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Googles Keyword Search Tool InterfacePer usual, Google can’t seem to sit still. I suppose that’s a good thing considering that tech in general moves at the speed of…well, tech. Yet another change to the search giant’s web services is coming down the pipeline. The company is shutting down its popular keyword research tool and replacing it with the Keyword Planner. If you are heavily involved in AdWords or SEO, you have probably used this tool a lot, and (like myself) may have been a bit apprehensive about how good the next iteration will be. After all, wasn’t the tool working just fine?

Screenshot of Google's Keyword PlannerWhy Is Google Changing the Keyword Search Tool?

Judging by the way the tool works and its name (keyword planner), it appears that Google is meshing the services provided by the old keyword tool and the traffic estimator tool that was also a part of AdWords.

If you don’t interact with Google a lot on a deeper level than its search engine or its browser, you are probably unaware of the fact that the organization is constantly in beta mode. Unlike the billion-dollar juggernauts of our parents’ time, Google routinely launches products that aren’t really in a finished state or that perhaps could have been thought through more. Such is true with most tech-related services. They can always be made slightly better than the version released a month ago.

As it relates to the Keyword Tool, there are a variety of ways that it could be better designed to do what it was originally intended to do — help people select keywords for their AdWords ads. Google has been moving progressively closer to that goal by introducing iterations of the tool with better features like ad group ideas. The keyword planner is one more step in the direction of making AdWords a little bit more user-friendly and logical in terms of what it does and how to have the most success with it.

What Does This Mean If You Use The Keyword Search Tool?

If you are an AdWords user…

Google AdWords LogoChoosing keywords for your campaigns will be much easier. With the old tool before ad group ideas were added, keyword additions to a campaign was less than organized. If you weren’t savvy to the notion that only similar keywords should be added to your ad group, your campaign probably tanked right away because the tool suggested tons of keywords that had little to do with what you were selling. A lot of extra effort went into discovering that, “hey, just because you typed in headphones and the tool suggested ‘oversized pink fluffy headphones’ doesn’t mean you should use the keyword.”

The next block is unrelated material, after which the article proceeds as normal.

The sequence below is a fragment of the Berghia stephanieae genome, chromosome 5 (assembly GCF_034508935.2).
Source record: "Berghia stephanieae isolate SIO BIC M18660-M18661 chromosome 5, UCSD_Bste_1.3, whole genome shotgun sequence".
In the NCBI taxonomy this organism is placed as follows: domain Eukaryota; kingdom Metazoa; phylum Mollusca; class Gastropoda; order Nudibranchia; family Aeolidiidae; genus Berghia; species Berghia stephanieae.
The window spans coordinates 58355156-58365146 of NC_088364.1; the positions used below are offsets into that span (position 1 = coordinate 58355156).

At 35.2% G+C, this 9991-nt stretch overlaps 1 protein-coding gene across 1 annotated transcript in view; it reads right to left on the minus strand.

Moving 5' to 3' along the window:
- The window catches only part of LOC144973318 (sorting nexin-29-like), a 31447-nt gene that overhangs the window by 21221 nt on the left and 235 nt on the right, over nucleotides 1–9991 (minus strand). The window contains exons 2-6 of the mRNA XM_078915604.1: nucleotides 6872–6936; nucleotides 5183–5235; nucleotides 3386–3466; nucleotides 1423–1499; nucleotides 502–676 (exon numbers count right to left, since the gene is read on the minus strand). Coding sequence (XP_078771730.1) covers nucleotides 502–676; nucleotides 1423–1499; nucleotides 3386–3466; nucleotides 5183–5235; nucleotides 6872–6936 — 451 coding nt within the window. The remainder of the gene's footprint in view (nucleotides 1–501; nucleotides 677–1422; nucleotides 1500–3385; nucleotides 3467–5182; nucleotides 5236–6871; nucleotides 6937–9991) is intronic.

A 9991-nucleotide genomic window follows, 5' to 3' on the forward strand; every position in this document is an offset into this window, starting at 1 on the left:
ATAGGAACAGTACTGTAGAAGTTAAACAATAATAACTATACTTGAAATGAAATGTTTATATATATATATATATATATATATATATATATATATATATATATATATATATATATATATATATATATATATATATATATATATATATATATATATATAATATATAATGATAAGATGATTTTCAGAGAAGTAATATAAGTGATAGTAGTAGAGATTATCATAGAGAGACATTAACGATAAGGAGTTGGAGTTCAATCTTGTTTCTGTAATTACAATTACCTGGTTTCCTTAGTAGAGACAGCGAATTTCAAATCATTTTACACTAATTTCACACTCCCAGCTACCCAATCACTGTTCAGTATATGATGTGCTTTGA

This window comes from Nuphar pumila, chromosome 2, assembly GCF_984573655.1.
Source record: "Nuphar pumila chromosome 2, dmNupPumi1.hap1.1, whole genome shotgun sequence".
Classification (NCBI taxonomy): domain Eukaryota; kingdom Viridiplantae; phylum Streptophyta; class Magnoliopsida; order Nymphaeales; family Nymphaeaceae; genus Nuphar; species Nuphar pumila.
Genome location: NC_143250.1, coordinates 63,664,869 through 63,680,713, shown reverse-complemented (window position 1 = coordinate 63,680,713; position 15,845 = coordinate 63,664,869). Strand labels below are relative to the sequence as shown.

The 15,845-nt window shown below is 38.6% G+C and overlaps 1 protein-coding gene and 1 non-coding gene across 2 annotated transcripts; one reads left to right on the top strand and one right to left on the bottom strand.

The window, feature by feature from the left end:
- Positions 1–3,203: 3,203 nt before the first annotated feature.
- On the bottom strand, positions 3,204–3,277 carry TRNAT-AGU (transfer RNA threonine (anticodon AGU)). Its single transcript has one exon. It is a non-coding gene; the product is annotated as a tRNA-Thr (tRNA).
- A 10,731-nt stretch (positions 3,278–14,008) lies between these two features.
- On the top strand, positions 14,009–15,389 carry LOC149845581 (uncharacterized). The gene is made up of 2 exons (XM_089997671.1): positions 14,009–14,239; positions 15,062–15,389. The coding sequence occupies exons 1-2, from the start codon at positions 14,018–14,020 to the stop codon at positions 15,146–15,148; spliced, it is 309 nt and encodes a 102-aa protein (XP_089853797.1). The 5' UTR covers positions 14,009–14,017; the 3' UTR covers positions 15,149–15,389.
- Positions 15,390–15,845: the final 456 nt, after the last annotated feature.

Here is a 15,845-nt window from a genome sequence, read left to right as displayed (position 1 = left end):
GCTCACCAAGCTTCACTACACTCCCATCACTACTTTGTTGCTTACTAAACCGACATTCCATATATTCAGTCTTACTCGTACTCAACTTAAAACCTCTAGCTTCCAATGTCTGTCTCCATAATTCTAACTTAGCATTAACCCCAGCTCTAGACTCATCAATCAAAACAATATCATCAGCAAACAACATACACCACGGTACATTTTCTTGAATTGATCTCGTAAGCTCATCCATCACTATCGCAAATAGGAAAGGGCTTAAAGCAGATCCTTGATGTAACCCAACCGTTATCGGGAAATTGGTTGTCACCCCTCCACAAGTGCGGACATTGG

After the addition of ad group ideas, it was a little easier to target your ads because the tool was telling you that only this group of keywords should be associated with an ad group. Integration with AdWords was still a bit cumbersome. The tool also didn’t emphasize enough that keywords needed to be grouped by related words.

Googles Keyword PlannerAnother benefit is the usability aspect of the new planner. It resembles more of template for choosing keywords for a campaign rather than a multi purpose tool that can also be used for AdWords. Users see only the options related to the tool and there are even helpful links to the right of the planner in case you are completely lost with how to use it.

Among other additions that make the planner better for AdWords users are the ability to upload bulk keywords from an external file and customization options that allow users to filter out data that isn’t needed. Additionally, the tool does a better job of associating steps in the process with goals that advertisers may have.

If you are an SEO…

Many Google keyword tool users don’t use the tool for AdWords at all. Instead, a common tactic is to get the information from Google and then use it to optimize a website for search. While the basic information that can be gleaned from the tool for SEO can still be found in the new Keyword Planner, the new tool wasn’t improved with this use in mind. SEOs can still make use of the new filters such as the ability to exclude keyword data by number of monthly searches as well as include/exclude filters.

 

Have you used the new Google Keyword Planner? Do you see any drawbacks?Improvements? Join the conversation by dropping us a line or commenting below.

About Shawn Manaher

Shawn Manaher has written 384 post in this blog.


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